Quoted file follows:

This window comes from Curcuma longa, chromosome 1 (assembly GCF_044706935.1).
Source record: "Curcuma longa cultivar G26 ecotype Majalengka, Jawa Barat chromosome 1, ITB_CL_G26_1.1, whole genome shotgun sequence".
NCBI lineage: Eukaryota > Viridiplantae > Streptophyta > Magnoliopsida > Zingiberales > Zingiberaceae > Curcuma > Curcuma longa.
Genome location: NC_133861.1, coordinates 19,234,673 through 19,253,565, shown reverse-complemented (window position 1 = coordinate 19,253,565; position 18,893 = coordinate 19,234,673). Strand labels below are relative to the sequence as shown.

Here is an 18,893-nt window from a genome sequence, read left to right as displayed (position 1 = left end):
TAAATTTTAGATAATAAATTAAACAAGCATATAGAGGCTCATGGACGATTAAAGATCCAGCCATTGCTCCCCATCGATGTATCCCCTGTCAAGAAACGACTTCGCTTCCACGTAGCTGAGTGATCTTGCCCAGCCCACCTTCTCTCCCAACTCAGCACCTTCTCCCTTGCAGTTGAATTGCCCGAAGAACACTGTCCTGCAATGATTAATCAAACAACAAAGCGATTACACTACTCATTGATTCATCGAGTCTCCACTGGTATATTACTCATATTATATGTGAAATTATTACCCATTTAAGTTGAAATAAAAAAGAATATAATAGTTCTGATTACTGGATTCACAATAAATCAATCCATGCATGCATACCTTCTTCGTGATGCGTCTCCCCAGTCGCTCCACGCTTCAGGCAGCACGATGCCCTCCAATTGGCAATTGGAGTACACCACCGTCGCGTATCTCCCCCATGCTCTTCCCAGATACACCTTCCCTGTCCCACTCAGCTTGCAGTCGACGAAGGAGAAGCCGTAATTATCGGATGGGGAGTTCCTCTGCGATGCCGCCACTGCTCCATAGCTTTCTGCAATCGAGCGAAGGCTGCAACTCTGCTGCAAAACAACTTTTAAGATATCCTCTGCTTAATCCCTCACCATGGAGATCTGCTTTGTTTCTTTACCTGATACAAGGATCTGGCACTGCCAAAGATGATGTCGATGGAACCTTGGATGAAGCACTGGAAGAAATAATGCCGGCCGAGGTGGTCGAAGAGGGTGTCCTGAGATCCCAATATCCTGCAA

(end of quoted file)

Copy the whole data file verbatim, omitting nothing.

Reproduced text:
This window comes from Curcuma longa, chromosome 1 (assembly GCF_044706935.1).
Source record: "Curcuma longa cultivar G26 ecotype Majalengka, Jawa Barat chromosome 1, ITB_CL_G26_1.1, whole genome shotgun sequence".
NCBI lineage: Eukaryota > Viridiplantae > Streptophyta > Magnoliopsida > Zingiberales > Zingiberaceae > Curcuma > Curcuma longa.
Genome location: NC_133861.1, coordinates 19,234,673 through 19,253,565, shown reverse-complemented (window position 1 = coordinate 19,253,565; position 18,893 = coordinate 19,234,673). Strand labels below are relative to the sequence as shown.

Here is an 18,893-nt window from a genome sequence, read left to right as displayed (position 1 = left end):
TAAATTTTAGATAATAAATTAAACAAGCATATAGAGGCTCATGGACGATTAAAGATCCAGCCATTGCTCCCCATCGATGTATCCCCTGTCAAGAAACGACTTCGCTTCCACGTAGCTGAGTGATCTTGCCCAGCCCACCTTCTCTCCCAACTCAGCACCTTCTCCCTTGCAGTTGAATTGCCCGAAGAACACTGTCCTGCAATGATTAATCAAACAACAAAGCGATTACACTACTCATTGATTCATCGAGTCTCCACTGGTATATTACTCATATTATATGTGAAATTATTACCCATTTAAGTTGAAATAAAAAAGAATATAATAGTTCTGATTACTGGATTCACAATAAATCAATCCATGCATGCATACCTTCTTCGTGATGCGTCTCCCCAGTCGCTCCACGCTTCAGGCAGCACGATGCCCTCCAATTGGCAATTGGAGTACACCACCGTCGCGTATCTCCCCCATGCTCTTCCCAGATACACCTTCCCTGTCCCACTCAGCTTGCAGTCGACGAAGGAGAAGCCGTAATTATCGGATGGGGAGTTCCTCTGCGATGCCGCCACTGCTCCATAGCTTTCTGCAATCGAGCGAAGGCTGCAACTCTGCTGCAAAACAACTTTTAAGATATCCTCTGCTTAATCCCTCACCATGGAGATCTGCTTTGTTTCTTTACCTGATACAAGGATCTGGCACTGCCAAAGATGATGTCGATGGAACCTTGGATGAAGCACTGGAAGAAATAATGCCGGCCGAGGTGGTCGAAGAGGGTGTCCTGAGATCCCAATATCCTGCAA